Headline: "Medical Waste" Exported to Brazil

So I read the headline (thanks to Raymond Communications) and thought, export of hazardous, infected, red-bag waste...  Now here's an example of truly bad exports of truly hazardous material.  I'll have the story translated (from Portuguese) and write about how we should not be distracting legitimate enforcement...

Oh.  Translated document.   "Medical Waste" means used uniforms and beds.  Stuff we used to call "reuse" back before the witches-brew-hunting, non-tariff-barrier, exaggerated harm, anti-reuse lobby took control of waste policy.  The container hasn't even arrived at  port or been opened yet.

A war on reuse is a war on the poor.  Frightening rich USA hospitals from donating clean uniforms and bedding to emerging markets... Is that the key to "leapfrog" economics?  Take the used equipment away, and new stuff appears?

Missing Michele Raymond, who passed away in April 2005.  She used to invite me as a presenter to a conference she held on electronics recycling.  I was trying back in 2005 to balance between BAN.org, who I was friends with, and the contract manufacturers, who I had gotten to know and was excited by the potential for.  Michele said she invited me to speak because I was saying something important, and not "selling" something for money.

Environmentalists need to be reminded that malaria kills 2414 people per day, and that death from bloodloss during childbirth is the number one killer of women in Lagos and Cairo.  These nations aspire to worry about things like toxics and cancer, but for now, need jobs so they can create the market for malaria vaccines, which will create investment in people like Joe Cohen.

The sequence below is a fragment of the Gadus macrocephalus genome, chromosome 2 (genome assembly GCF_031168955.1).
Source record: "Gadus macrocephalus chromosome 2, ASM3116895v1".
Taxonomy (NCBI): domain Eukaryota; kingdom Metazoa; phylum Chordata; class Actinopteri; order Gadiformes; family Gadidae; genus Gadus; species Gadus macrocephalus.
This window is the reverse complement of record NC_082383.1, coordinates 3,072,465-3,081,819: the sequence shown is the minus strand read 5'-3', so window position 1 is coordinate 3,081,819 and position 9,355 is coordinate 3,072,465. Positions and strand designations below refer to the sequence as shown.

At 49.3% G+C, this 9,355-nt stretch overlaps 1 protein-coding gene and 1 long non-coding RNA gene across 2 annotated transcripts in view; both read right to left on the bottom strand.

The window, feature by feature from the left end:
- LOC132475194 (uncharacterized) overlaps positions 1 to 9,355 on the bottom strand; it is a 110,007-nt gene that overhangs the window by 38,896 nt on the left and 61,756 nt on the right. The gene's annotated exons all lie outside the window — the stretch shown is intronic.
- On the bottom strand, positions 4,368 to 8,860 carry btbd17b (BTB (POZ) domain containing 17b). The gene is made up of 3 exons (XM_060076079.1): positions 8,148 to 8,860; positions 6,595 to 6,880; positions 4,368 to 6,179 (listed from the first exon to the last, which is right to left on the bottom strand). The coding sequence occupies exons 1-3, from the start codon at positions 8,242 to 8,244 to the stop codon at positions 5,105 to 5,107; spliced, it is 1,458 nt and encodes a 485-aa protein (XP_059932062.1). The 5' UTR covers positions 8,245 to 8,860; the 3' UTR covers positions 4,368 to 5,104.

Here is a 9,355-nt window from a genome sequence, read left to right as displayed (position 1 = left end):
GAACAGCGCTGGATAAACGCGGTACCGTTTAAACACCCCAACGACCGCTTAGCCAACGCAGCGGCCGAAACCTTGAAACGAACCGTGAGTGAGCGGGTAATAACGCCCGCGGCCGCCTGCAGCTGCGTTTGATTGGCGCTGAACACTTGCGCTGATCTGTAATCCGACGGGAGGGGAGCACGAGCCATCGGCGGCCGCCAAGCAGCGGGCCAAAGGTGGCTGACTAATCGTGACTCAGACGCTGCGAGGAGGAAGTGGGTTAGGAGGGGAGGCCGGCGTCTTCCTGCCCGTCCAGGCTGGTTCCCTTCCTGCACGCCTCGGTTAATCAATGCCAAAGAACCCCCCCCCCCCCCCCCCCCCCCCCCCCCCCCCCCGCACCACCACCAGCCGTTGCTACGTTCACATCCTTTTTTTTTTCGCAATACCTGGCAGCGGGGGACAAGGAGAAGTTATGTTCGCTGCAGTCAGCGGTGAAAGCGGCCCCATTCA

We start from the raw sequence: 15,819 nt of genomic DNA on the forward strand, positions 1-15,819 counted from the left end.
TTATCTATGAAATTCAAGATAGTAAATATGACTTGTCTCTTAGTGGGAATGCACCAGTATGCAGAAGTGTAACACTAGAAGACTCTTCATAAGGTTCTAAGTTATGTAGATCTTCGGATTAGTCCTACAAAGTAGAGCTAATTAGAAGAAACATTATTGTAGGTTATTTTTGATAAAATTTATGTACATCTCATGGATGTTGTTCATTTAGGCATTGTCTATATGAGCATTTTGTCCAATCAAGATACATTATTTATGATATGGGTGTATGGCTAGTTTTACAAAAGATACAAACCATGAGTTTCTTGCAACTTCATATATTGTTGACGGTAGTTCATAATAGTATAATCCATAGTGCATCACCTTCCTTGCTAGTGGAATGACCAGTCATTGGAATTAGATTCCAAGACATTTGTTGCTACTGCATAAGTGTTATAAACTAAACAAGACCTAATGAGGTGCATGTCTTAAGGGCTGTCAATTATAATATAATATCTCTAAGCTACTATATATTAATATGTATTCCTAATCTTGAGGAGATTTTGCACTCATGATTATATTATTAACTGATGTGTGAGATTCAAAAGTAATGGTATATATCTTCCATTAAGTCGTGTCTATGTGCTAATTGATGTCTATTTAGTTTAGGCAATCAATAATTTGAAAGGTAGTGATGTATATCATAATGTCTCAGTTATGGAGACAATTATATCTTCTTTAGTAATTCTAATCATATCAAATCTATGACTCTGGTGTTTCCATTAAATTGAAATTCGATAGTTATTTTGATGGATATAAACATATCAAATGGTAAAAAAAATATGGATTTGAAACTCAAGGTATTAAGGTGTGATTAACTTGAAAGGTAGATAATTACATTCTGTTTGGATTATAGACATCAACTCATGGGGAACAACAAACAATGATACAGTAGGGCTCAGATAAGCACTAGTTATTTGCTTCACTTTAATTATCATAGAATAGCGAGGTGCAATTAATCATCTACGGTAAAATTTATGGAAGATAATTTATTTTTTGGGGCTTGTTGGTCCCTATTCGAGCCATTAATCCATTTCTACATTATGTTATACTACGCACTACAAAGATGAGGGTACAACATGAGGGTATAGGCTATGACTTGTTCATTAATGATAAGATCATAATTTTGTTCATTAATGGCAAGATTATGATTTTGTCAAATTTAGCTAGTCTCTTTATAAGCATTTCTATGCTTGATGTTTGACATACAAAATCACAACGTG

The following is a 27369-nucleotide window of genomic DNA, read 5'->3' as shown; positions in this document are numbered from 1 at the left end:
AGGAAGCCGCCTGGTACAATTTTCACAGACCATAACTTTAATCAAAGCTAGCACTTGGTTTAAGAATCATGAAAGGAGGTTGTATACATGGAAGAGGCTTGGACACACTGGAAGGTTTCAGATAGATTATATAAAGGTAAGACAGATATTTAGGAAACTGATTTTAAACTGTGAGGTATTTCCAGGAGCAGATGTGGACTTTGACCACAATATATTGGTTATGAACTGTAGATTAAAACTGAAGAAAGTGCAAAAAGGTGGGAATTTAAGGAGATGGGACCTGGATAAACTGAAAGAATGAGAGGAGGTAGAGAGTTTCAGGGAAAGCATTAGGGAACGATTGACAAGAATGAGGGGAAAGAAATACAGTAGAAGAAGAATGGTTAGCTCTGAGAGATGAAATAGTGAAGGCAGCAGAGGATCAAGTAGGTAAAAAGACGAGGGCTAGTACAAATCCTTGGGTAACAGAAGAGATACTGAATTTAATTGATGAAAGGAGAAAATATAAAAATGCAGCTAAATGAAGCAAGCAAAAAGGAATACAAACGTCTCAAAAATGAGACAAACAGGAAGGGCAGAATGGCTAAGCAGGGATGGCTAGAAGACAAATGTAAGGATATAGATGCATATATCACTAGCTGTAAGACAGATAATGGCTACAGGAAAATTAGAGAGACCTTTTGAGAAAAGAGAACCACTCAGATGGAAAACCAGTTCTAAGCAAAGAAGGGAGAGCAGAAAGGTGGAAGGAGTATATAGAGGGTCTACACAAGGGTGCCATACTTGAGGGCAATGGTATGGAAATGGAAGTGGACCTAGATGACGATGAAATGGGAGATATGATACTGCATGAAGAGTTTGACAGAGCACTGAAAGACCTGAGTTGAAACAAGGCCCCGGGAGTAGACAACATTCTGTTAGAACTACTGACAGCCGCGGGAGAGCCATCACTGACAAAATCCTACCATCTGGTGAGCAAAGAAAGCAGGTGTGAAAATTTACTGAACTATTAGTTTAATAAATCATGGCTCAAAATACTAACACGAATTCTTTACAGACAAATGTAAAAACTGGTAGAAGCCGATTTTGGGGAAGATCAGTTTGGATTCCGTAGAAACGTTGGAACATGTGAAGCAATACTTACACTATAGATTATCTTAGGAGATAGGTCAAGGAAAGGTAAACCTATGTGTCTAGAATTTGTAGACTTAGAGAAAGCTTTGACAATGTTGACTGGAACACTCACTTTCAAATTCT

Treating the sale of hospital beds as a "hazardous waste" story is sick.  We need countries like Egypt, Malaysia, Indonesia, India, Ghana, Nigeria, Ethiopia, etc. to be able to afford new malaria vaccines which we invent.  Their hospitals need more people to export to them, so they have more choice of people to buy from, and quality goes up.  Creating yet another "liability" for hospitals to worry about, forcing them to shred surplus hospital equipment, is murder.  Conversely, letting geeks and doctors trade and work together, to repair and recycle, creates value, creates hospitals like the Five Star hospitals today in Singapore and Malaysia and Japan.  Allowing the tinkerer economy to grow is win-win.  Our USA health care gets more money from sale of used equipment, which in turn creates the means for hospitals in emerging markets to "leapfrog" from malaria death to malaria vaccinations.  

Good people need to stand up and show pride in trade.   Trading with people in Brazil is no more shameful than hiring a woman truck driver or marrying an Asian man.  This episode of environmental ayatollah-ism will not be remembered any more fondly than making Rosa Parks go to the back of the bus.

What gives me the authority to question these "reports" of "waste" in "unopened containers?"    Remember, I had 3 containerloads of Pentium 4 computers seized by Egyptian customs in 2008 as "e-waste".  I'm a criminal too.   My partners in Egypt were doctors who sold the computers and monitors to med school students in Cairo and Alexandria.   One of their clients was a blood bank.  

I don't know for sure whether this export sale of surplus hospital equipment to Brazil was legitimate or not, but seeing the press automatically report every incident as if it's proven leads to shameful racist profiling.   Automatically reporting Gordon Chiu for selling computers to Indonesia... it could have happened to me.  Shaming ERI into a "no intact unit" model will cause death and poverty.   Accusing Intercon of shipping three containers, without taking the time to report what's in the containers... Reporting a story from Europol that geeks like Wahab and my partners in Cairo are "organized crime" because they pay for working equipment.   This is slander.  This is journalistic laziness.  This is planned obsolescence, in hindsight.   This is profiling.   This is wrong.   Who else is going to speak up?  Has the recycling community no goddamn shame?

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